Maryland's candidates for governor, meeting in this rainy vacation city today for their first joint appearance, used the occasion to sound their respective campaign themes and, in the case of some challengers, to take a few shots at incumbent Gov. Harry Hughes.

Democrat Hughes attacked the "financial fiasco called Reaganomics" and outlined his record of dealing with state problems "humanely and effectively." He also proposed setting up a new state department of Labor, Employment and Training to deal with economic difficulties caused by federal cuts.

The governor's main Democratic opponent, State Sen. Harry J. McGuirk, took a swipe at Hughes' low-key style and promised that his administration would bring "aggressive leadership" to Annapolis, leadership that he said would act, "not react."

The leading Republican candidate for governor, Anne Arundel County Executive Robert A. Pascal, also criticized Hughes for poor leadership. "If you're satisfied with the state then vote for the incumbent, because here's someone who's not," he said. Pascal, a party moderate, also came as close as he has yet to endorsing the Reagan administration's program. "The best pop for the dollar that the taxpayer has is at the local level. The ball is in our court. We've been wanting it for the longest time."

Today's forum, which was sponsored by the Maryland Association of Counties, was the first of many planned between now and the September primary and November elections. For the candidates, it served as a demarcation between the initial stages of the race, when the focus was on raising money, attracting workers and increasing name recognition, and the public event, when the attention will be on the candidates themselves and how they differ.

"I sense things tightening up now, getting more serious as they sense that the primary's a month and a half away," said Montgomery County government lobbyist Blair Lee IV. Said Lt. Gov. Samuel Bogley when asked about the remaining six weeks before his primary, "It's the shoot-out . . . ."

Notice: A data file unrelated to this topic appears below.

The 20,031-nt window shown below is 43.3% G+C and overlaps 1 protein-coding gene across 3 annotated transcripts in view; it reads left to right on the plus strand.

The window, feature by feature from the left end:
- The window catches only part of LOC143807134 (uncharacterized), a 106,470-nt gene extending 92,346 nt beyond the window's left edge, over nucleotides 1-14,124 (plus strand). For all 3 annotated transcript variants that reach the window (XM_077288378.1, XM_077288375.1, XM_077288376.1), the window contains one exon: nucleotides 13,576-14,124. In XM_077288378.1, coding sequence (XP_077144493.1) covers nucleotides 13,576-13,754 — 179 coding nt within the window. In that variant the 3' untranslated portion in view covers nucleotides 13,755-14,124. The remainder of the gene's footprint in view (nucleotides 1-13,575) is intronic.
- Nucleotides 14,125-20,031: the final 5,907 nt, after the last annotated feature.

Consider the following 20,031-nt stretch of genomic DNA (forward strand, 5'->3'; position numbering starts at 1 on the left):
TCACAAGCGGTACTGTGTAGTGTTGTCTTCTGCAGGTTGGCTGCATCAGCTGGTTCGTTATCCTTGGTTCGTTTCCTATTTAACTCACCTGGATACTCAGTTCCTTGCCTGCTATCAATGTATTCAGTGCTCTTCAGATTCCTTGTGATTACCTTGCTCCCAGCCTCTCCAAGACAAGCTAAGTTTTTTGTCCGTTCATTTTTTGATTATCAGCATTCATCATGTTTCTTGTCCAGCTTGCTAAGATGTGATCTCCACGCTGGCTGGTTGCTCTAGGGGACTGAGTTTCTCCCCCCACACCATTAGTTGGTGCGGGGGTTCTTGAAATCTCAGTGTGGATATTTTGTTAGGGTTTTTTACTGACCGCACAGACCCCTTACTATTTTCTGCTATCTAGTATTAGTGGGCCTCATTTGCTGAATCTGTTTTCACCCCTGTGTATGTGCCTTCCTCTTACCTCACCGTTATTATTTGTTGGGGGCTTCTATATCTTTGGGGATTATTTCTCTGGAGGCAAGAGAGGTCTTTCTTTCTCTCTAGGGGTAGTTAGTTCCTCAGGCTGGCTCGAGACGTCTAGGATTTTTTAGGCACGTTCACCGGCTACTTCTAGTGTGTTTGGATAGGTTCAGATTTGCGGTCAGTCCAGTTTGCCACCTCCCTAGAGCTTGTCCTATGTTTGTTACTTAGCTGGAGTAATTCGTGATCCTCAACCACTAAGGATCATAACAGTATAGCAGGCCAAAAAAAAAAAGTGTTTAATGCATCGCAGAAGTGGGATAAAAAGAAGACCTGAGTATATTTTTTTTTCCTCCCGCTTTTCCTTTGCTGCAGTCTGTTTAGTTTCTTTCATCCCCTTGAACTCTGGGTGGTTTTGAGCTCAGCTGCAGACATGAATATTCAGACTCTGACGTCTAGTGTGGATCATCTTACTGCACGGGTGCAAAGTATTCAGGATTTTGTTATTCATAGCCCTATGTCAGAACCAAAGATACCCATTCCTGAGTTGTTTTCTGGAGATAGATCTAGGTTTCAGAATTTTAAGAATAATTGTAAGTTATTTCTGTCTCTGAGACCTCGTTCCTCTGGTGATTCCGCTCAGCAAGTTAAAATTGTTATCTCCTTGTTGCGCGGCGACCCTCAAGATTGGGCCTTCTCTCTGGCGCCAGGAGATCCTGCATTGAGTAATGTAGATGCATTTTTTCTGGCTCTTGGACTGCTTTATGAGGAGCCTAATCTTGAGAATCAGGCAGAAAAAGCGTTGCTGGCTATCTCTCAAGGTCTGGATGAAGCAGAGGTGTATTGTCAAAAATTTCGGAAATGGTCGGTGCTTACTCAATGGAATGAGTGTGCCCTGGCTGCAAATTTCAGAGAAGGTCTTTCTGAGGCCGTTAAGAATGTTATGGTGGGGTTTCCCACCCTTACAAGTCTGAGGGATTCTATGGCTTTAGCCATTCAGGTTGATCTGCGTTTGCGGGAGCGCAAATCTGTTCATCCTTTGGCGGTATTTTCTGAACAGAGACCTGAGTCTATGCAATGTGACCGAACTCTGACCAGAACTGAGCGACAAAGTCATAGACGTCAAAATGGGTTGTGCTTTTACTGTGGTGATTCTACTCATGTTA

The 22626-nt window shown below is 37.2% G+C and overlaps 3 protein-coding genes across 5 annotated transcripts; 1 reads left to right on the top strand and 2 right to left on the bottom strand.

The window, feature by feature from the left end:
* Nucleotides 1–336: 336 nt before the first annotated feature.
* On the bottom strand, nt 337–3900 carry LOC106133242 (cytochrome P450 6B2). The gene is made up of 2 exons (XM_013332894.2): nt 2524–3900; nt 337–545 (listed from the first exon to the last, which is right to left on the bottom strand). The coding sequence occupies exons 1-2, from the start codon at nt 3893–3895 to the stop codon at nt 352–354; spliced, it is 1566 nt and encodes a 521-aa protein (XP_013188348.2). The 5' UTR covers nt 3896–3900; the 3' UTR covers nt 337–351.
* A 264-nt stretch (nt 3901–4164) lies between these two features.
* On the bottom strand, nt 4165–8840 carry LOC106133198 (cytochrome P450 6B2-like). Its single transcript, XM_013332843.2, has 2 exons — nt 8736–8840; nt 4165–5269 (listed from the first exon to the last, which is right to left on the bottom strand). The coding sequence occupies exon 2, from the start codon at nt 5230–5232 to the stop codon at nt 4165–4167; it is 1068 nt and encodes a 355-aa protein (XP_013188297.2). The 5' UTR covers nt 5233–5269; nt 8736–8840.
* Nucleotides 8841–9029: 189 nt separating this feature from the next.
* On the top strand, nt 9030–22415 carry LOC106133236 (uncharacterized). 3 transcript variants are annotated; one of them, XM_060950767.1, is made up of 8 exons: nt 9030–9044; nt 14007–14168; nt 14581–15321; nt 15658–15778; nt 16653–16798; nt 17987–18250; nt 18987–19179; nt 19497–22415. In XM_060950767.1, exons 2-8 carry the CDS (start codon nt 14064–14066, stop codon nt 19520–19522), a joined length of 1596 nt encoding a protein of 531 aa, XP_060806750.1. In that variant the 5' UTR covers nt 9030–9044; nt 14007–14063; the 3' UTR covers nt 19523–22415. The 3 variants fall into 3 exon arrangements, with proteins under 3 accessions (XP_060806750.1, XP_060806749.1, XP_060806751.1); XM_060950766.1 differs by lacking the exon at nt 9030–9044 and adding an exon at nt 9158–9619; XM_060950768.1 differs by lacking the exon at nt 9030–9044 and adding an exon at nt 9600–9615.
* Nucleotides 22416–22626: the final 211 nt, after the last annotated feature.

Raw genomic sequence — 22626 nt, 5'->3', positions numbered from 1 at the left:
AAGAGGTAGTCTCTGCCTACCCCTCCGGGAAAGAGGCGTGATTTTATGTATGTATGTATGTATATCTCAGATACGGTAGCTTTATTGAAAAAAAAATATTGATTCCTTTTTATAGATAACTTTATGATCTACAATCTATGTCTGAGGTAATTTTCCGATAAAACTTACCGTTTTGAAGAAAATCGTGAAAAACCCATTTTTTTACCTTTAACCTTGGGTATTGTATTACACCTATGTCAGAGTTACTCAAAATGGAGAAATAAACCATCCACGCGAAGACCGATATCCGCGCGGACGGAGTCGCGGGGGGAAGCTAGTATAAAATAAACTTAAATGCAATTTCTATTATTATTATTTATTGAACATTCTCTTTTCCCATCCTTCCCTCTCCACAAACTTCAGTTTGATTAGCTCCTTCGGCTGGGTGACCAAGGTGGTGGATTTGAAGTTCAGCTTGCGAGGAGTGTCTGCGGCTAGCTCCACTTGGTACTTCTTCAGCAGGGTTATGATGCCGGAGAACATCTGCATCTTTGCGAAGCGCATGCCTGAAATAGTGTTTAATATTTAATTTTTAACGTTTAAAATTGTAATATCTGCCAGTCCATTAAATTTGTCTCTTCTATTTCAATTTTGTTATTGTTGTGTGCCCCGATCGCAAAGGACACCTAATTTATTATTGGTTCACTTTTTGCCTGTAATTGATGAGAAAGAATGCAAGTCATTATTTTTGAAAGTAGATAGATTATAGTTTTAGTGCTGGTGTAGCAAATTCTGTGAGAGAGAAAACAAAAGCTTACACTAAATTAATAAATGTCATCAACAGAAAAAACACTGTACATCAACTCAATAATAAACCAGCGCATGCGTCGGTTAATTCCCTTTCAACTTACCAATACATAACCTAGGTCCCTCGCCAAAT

While no winners or losers were expected from today's forum, which did not allow debate among candidates, the candidates carefully prepared for the session before the county politicians and bureaucrats. Hughes met with his top staff members yesterday afternoon to go over the main points of his speech and Pascal altered his comments at the last minute to make them more hard-hitting.

In his remarks Hughes said his administration has brought about $675 million in new state aid, much of it for education, that has eased the impact of Reagan administration cuts. He also pointed to his efforts to crack down on drunk drivers and bring new jobs into the state to help offset its nearly 9 percent unemployment rate.

The major news of his speech, however, was the decision to go ahead with planning a new department of Labor, Employment and Training. The announcement followed Hughes' decision, under pressure from powerful state labor unions, to convene a special session of the legislature on the issue of unemployment benefits.

It also appears to be an effort to undercut a Pascal campaign issue. Pascal several weeks ago said Hughes was not doing enough for unemployed workers, particularly those who need to be retrained. "It's a shame it took three months before the election for them the Hughes administration to do something," Pascal said today. "I've helped set correction policies of the state he has criticized Hughes for failing to quickly approve new prison construction and I don't mind setting the economic ones." Hughes said the idea for the new department was the result of a task force that has been meeting for more than six months.

In his remarks at the forum, Pascal said his administration would emphasize economic development and tough responses to juvenile offenders who he said must be shown that "something unpleasant has to happen to them" if they commit crimes.

McGuirk said that coping with the New Federalism will be the main issue of the next four years and that he would consider allowing local jurisdictions to raise their state-controlled local income tax to help offset federal cuts. McGuirk also said that as governor, he would retrain teachers in new technology fields such as computers.

The only other Democrat at the forum, Ocean City Mayor Harry Kelley, came out against new taxes and in favor of "law and order." Pascal's only opponent in the Republican primary, Ross Pierpont, said he was running on the Reagan platform and that Pascal was not conservative enough. Independent John G. Rothenhoefer said he was in favor of a zero-based budget, legalized betting on baseball, football and basketball games and limiting real estate tax increases to 1 percent a year.